By Tom Adams, Director of Succession and Sustainability
Executives who move from a for-profit company are often surprised about how different and in many ways more difficult the nonprofit CEO job is. Jim Collins in Good to Great and the Social Sectors emphasizes how governance is more complex and decision making more diffuse in nonprofits, requiring a different approach to leadership.
New executives of nonprofits are motivated by a passion to make a difference. Each new executive navigates a different process with a Board who has varying degrees of experience hiring an executive and awareness of what the job is and requires. The first day arrives for the executive full of hopes and expectations. And then a combination of personal readiness to lead and the presenting situation of this organization meet or collide, producing an onboarding experience that ranges from intense and rewarding to a total nightmare.
Much is at stake for the organization and its mission, the new executive and all involved. Yet too many executives and Boards naively head into new executive onboarding with too little planning. The Board too often minimizes the challenges facing the executive and the need for support. The executive, most of whom are in the position for the first time, doesn’t know what to expect and doesn’t attend to the intense self-care and discipline required for success.
Here are some practices for executives and boards that increase the odds of a successful new executive onboardng:
For New Executive Directors/CEOs
There are learnable skills required of executives. Get help in assessing the skills you have and the ones you need and look for safe places to learn what you don’t know. Some executives have innate people skills and struggle with the balance sheet. Others are the opposite. The more experienced in the work of an executive you have, the easier your entry will be.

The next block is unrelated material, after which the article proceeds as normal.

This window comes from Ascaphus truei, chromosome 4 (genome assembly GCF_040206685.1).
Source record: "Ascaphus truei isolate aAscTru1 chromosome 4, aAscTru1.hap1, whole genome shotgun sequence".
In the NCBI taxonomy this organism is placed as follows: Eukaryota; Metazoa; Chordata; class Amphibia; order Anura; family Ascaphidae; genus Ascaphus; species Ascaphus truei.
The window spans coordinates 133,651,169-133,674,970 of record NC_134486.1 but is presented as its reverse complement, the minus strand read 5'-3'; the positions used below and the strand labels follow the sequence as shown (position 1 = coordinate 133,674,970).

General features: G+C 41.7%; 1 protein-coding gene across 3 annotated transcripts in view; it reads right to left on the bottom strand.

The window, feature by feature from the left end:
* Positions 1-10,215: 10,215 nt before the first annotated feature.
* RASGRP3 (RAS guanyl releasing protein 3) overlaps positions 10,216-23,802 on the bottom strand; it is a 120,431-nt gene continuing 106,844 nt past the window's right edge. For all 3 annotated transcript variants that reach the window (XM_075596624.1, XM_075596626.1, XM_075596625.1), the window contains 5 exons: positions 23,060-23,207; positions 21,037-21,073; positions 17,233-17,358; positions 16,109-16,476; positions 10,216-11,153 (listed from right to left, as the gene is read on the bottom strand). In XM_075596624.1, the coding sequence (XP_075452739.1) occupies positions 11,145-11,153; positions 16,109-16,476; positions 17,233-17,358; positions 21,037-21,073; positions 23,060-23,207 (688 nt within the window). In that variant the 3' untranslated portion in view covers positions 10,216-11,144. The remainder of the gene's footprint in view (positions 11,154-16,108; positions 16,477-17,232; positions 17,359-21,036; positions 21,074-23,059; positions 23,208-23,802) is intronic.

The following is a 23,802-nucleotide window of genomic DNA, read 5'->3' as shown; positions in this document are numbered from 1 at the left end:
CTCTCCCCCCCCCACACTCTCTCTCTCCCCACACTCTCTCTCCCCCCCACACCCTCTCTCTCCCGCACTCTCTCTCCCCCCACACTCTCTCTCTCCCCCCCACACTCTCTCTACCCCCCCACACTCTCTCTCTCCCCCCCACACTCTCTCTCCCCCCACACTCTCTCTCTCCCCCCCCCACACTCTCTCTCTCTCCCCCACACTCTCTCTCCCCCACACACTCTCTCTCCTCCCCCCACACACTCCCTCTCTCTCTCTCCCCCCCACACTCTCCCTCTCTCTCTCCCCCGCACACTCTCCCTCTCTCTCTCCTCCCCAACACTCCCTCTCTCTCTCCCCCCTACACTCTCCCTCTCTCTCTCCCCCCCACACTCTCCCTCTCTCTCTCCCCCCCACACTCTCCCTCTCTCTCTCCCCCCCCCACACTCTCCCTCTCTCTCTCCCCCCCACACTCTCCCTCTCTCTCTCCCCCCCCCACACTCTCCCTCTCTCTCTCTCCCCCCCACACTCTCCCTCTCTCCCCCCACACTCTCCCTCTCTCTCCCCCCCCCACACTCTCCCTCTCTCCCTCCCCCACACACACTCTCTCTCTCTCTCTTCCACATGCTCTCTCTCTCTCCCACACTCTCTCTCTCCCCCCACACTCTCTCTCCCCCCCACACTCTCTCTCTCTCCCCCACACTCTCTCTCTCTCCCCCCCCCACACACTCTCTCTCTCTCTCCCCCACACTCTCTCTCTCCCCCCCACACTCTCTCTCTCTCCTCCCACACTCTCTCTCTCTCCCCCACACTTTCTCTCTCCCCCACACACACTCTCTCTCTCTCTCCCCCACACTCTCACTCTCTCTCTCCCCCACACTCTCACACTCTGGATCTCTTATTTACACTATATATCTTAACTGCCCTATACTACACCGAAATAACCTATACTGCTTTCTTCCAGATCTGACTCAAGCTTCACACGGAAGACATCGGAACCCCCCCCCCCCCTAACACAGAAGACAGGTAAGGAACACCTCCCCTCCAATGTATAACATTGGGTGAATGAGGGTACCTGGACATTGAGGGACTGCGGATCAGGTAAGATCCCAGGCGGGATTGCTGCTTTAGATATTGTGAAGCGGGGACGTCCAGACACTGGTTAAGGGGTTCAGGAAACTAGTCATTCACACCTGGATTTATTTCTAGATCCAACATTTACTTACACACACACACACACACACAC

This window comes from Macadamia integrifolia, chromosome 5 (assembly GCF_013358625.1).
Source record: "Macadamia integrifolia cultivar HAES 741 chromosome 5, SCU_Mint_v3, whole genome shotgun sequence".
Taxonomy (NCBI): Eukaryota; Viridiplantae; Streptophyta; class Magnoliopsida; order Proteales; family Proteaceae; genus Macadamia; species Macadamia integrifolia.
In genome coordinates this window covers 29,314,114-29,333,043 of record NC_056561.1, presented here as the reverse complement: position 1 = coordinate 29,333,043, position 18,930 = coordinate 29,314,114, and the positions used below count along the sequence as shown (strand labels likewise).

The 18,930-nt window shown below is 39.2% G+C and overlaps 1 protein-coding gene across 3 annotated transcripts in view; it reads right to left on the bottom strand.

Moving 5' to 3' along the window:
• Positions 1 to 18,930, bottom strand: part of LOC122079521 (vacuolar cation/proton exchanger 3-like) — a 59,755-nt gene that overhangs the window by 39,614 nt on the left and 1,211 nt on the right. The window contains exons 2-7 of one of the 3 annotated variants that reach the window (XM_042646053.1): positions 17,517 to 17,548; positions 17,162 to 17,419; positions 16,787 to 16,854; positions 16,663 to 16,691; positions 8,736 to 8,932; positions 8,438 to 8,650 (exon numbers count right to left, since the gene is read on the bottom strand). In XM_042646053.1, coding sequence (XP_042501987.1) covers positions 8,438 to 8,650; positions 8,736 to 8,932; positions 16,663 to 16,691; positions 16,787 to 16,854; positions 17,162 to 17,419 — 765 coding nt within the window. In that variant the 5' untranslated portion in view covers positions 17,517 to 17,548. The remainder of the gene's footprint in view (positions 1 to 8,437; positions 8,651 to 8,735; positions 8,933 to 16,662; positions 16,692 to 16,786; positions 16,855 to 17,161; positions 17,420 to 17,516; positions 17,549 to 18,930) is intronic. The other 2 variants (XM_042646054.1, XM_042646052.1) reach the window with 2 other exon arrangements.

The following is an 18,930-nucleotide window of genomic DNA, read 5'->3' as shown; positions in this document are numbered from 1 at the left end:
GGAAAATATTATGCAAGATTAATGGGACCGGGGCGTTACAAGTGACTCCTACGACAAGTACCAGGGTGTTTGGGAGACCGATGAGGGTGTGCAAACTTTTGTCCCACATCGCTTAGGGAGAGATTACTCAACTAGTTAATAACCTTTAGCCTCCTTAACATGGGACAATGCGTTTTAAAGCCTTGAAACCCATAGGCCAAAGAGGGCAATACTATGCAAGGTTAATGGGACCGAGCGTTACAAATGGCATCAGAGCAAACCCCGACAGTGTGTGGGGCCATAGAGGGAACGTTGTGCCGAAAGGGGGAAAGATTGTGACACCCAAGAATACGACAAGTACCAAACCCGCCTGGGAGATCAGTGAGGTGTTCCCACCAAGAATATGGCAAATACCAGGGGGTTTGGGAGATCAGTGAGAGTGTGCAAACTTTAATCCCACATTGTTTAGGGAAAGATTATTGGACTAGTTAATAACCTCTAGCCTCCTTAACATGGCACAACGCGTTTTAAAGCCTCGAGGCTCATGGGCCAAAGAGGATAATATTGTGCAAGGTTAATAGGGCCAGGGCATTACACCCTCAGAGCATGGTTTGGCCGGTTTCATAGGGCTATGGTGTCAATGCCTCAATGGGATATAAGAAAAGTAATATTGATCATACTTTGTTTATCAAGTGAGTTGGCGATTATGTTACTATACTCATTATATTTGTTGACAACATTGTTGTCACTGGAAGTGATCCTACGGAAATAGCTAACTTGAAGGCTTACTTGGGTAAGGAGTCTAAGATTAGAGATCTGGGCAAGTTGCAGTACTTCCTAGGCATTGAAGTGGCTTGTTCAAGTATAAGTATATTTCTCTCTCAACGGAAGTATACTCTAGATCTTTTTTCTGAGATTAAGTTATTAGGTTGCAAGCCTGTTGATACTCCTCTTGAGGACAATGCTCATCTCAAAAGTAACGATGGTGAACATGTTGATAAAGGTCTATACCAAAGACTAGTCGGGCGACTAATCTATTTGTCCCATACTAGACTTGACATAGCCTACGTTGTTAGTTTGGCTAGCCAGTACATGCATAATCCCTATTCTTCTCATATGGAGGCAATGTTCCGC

There are also beliefs and habits about time management, self-care and boundaries that will equally contribute to your success. A habit of trying too hard and burning out or getting angry inappropriately at Board or staff needs attention. Plunging in head first, instead of using some time off in between positions to recharge may set you up for being tired from day one. Be good to yourself. Arrive for your new position rested and ready to go.
Make Building Relationships a Priority
You only get one opportunity to be new and seek guidance and input as a new executive. It is often challenging to make individual meetings or calls with all your Board members and managers a priority. Taking time to know the leaders as people and to build trust will make everything else you want to do more likely. If the organization is healthy, make transition the priority. If the organization is in crisis, use the crisis as a way to build strong relationships.
Be a learner and listener
Whether you call it a listening tour or your learning time, there is a lot to learn. When you meet with Board, staff and stakeholders, ask them what motivates them to want to be part of this mission and how you can best advance the mission and their desire to contribute. You will be amazed what you learn and how it helps you shape a clearer vision for individual and collective success and impact.